Community health worker apprenticeship program strengthens link between healthcare workers and the patients they serve.
In the American labor lexicon, apprentices are generally more associated with hammer and nails than blood sugar checks. But in 2016, the 1199SEIU Training and Employment Funds (TEF) sought to change that model and launched a groundbreaking Registered Apprenticeship Program. Fifteen hospital workers were trained to become Bronx-based community health workers (CHWs).
CHWs connect the local community with medical and social services. In their roles as frontline caregivers, CHWs work takes many forms: they communicate with doctors, help make patients’ home environments healthier and safer, create community education campaigns and assist with activities of daily living.
As the country’s healthcare system evolves, CHWs are expanding their scope of work and their ranks are growing; their number nearly doubled between 2013 and 2016. Concurrently, apprenticeships across the vocational spectrum are expanding, which provide faster routes to professionalization and help close classroom/worksite knowledge gaps.
The TEF pilot apprenticeship program is a collaborative effort of the Union, Bronx-Lebanon Hospital Center, The City of New York, Small Business Services through the New York Alliance for Careers in Healthcare (NYACH), and LaGuardia Community College, CUNY. The classroom portion of the program is conducted during paid release time and the apprentices’ own time. Students are required to attend classes, work with a peer mentor and complete 1,000 hours of on-the-job training. The diverse inaugural student body represented numerous classifications, ethnicities, genders and ages. Workers trained for specialization in four areas and several sub-specialties, including HIV/AIDS Education and Diabetes Care. (The program is now on its second cohort of participants, who are on track to graduate in a few months.)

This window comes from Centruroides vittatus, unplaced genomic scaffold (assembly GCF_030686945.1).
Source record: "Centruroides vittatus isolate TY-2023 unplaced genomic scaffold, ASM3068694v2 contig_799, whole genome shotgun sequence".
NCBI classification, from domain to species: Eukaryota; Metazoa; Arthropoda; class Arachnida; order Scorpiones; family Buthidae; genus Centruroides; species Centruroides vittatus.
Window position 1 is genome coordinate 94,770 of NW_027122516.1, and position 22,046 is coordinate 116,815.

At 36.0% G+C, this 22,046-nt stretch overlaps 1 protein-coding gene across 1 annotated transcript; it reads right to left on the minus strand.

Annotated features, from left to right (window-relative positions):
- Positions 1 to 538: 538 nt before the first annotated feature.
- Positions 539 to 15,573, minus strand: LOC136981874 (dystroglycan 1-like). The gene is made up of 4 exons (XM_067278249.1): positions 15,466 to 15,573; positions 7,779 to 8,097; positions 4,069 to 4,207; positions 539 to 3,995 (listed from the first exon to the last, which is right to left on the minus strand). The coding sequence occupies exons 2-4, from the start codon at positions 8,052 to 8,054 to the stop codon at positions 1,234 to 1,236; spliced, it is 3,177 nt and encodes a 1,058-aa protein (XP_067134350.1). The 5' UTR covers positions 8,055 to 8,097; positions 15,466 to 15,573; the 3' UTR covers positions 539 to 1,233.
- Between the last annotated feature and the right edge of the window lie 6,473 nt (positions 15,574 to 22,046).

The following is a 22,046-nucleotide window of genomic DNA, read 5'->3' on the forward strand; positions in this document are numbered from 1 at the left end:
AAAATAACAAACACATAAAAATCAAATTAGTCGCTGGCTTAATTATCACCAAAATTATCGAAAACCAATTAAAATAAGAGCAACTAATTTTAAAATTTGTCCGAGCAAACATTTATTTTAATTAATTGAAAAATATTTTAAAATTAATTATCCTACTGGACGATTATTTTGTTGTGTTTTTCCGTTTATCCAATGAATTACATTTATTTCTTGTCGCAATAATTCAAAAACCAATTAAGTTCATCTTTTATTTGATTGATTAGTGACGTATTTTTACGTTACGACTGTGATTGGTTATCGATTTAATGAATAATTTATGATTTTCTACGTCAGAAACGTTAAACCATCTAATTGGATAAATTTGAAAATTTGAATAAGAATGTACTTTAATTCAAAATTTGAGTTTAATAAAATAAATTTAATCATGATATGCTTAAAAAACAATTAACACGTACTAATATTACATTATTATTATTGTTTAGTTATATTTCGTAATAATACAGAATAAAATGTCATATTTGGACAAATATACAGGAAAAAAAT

CHW Christina Boynes began in 2014 as a dietary worker at Bronx Lebanon. She’s now a CHW specializing in family medicine, overseeing a caseload of 58 patients. Boynes’ clients have a wide range of health issues and acuity levels. Her work encompasses wellness, youth outreach and health maintenance. She works on an initiative to decrease Bronx residents’ exposure to HIV/ AIDS and Hepatitis. Boynes says she was attracted to the apprenticeship program because of its confluence with her professional and educational aspirations.
“I was already planning to go back to school for social work, so when I heard about the program I knew it was a perfect fit for me. It would help me get my feet wet and get a feeling for social work. It was also an opportunity to network with others who are already in the profession,” she says.
Jacelyne Bonilla, a Bronx Lebanon Community Education Assistant, was Boynes’ peer-mentor. The pair was a good fit: both are detail oriented and doggedly determined community advocates. Peer mentors are central to the apprenticeship experience. Much of the training is overseen by the mentors, whose work with students ranges from sounding board to patient care problem solver.
` “It’s a wonderful thing to share knowledge with someone,” says Bonilla, acknowledging the twofold benefits of the mentor-mentee connection. “I’m not bothered when people ask questions. This is the learning experience.”
“When you have that relationship, you want to help people do things for themselves. And you also want to show them how, so it’s a balancing act you have to learn,” she says. “It’s also a reminder for me about how we speak to doctors and our patients.
That we are efficient with our time in communication with doctors and compassionate when we speak to patients.” Certified Patient Navigator Danny Dei mentored Roberto Claudio through his CHW. Claudio and Dei agree that the totality of CHW’s responsibility can feel overwhelming at times, but ultimately the work and service to the people of the Bronx is a source of pride. Claudio specializes in Diabetes and Asthma education.
“We take a holistic approach to dealing with patients. We talk to doctors about community engagement, and because of our work we get to breathe healthier air,” he says, recognizing the Bronx’s stubborn asthma problem. Hospitalization rates for the disease are five times higher than the national average.
At the CHW’s May 31 graduation ceremony union officers, hospital administrators and co-workers were on hand to celebrate the group’s achievement.
Graduate Daryl Turmon glowed with pride as he shared the day with one of his biggest fans—his daughter Mariah, 7—and discussed what the future holds for him and his coworkers.
“This is paving the way for more healthcare workers to engage more deeply with the Bronx community,” he said.